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Simplified Guide to Importing All Your Archive Email Into Gmail

This is now so simple, it shouldn’t even require any guidance… but first things first.

Why would you want to import all your old email to Gmail? Because it gives you an All-In-One, searchable archive. I know there is real demand for this: my blog visitor log tells me, since my old post on the subject, How to Import All Your Archive Email Into Gmail still receives a good 5-600 readers every single day. That means:

  • people do want to migrate to web-based software (Gmail)
  • they don’t want to lose their historical “baggage”
  • so far it has been rather complicated

Now that Gmail supports the IMAP protocol, everything’s changed. My most-popular-ever post is all of a sudden obsolete. Forget all the “Gmail-loader” tools on the Net, most of them did not work anyway, forget even my multi-step process… I’ll show you all you have to do now. I’ve tested these steps with Outlook, but they should work with Thunderbird or whatever your favorite desktop email software is.

  • Enable IMAP in your Gmail account
  • Setup the Gmail account in your client software, based on these instructions
  • This will create a folder structure matching your Gmail labels
  • Open your old archive.pst files, if any
  • Drag-and drop all your old email into the Inbox folder in your new IMAP account.
    • You can do this across accounts, or even archive files.
    • If you don’t want to “move” old email out of the archives, use “copy” instead.
    • Instead of Inbox, you can drop old email into any other Folder (create new ones if you like), to match the Gmail labels
  • Drag-and drop all your old “Sent mail” into the “Sent Mail” folder in your new IMAP account.
  • Wait patiently – with thousands of emails (my archive goes back to 1996) your upload bandwidth may be the bottleneck.

Voila! Your email is now up in Gmail, all labeled, searchable, with original sender info and dates intact (this was a problem with previous methods).

Happy Gmail-ing smile_regular

Related posts: Official Google Blog, Google Blogoscoped, Google Operating System, Official Gmail Blog, Between the Lines, Andy Beal’s Marketing Pilgrim, Search Engine Land, CNET News.com, Engadget Mobile, Compiler, TechBlog, Tom Raftery’s Social Media, TechCrunch, jkOnTheRun, Googlified, blognation and GottaBeMobile.com

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Gmail IMAP and Microsoft’s Desktop Push

You’ll have to appreciate the irony of this TechMeme screenshot:

Microsoft’s Jeff Raiker defended desktop applications, mocking of Google for “backtrack(ing) on what we’ve been saying and to offer things like Gears in order to be able to be offline and or take advantage of global computing power”, reports Infoworld.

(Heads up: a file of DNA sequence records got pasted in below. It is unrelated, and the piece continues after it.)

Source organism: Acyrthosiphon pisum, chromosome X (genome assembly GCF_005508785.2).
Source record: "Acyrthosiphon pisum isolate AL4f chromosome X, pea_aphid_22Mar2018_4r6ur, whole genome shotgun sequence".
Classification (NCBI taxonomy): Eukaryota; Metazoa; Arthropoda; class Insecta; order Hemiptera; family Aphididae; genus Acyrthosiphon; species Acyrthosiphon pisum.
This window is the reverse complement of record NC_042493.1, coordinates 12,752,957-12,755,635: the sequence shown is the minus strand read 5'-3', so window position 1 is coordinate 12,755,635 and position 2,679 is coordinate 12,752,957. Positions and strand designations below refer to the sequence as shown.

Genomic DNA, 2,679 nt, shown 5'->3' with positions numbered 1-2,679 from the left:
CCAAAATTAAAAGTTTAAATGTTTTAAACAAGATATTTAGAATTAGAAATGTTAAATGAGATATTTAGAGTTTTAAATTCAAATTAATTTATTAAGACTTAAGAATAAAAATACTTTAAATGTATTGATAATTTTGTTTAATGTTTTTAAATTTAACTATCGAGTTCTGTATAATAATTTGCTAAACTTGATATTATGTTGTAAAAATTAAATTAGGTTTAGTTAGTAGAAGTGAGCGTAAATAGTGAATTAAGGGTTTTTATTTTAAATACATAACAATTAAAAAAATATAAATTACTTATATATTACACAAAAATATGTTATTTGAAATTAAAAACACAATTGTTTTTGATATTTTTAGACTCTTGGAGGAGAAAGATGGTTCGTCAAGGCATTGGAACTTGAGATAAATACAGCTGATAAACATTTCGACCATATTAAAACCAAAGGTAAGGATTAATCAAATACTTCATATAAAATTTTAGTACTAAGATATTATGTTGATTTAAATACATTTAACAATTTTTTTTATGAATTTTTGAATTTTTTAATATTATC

As if to support Raiker’s statement, just minutes earlier the hot item on TechMeme was Google’s Gmail offering IMAP. Yes, it’s there, if you don’t see it in your gmail account, log out and come back again.

Unlike POP access, which is basically a dumb download, IMAP synchronizes your mail folders (not just the Inbox) with your online account, and your read/unread status..etc are maintained both in the desktop client and online. In fact IMAP is an easy way to sync several desktop clients on multiple machines. (Note: Gmail does not have folders, but I assume labels would take their place – assume only, since I no longer use desktop email software)

Where’s the irony here? IMAP is clearly beneficial only if you use a desktop email client* with your gmail account, which is exactly Raiker’s point. And a bit of a personal irony: for over a decade I was a faithful Outlook user, mocking my friends who used web-based email (typically Yahoo) for their personal accounts. How could they live with such a dumb, slow service?

Well, times change: Outlook grew fat and slow, it needs a cornucopia of software fighting for CPU and memory: virus scanner, desktop search (Copernic), backup (Mozy), sync with other desktops (Foldershare), and who knows what else, all of which need updates that tend to fail … what a nightmare! I ditched the desktop and have never been more productive! I’m using Gmail natively, on the Web, and am quite happy with it, so IMAP means nothing to me. (Apparently I’m not alone, as evidenced by the 5-600 readers my client to Gmail migration guide written half a year ago is still getting every day). For all other productivity needs I use the Zoho Suite. Incidentally, little birdies are singing that Zoho Writer will soon have offline edit capabilitiessmile_wink.

Seamless online/offline computing, as it should be.

*Update (10/24). This post was my quick first reaction late last night, when the news first hit (in fact before it became official news). As Marc Orchant correctly points out, IMAP may very well be useful even if you don’t use a desktop email client, as it makes it really easy to use the client software on your mobile devices, and still have a sync’d Gmail on the Web.

Update #2, (10/24): Simplified Guide to Importing All Your Archive Email Into Gmail

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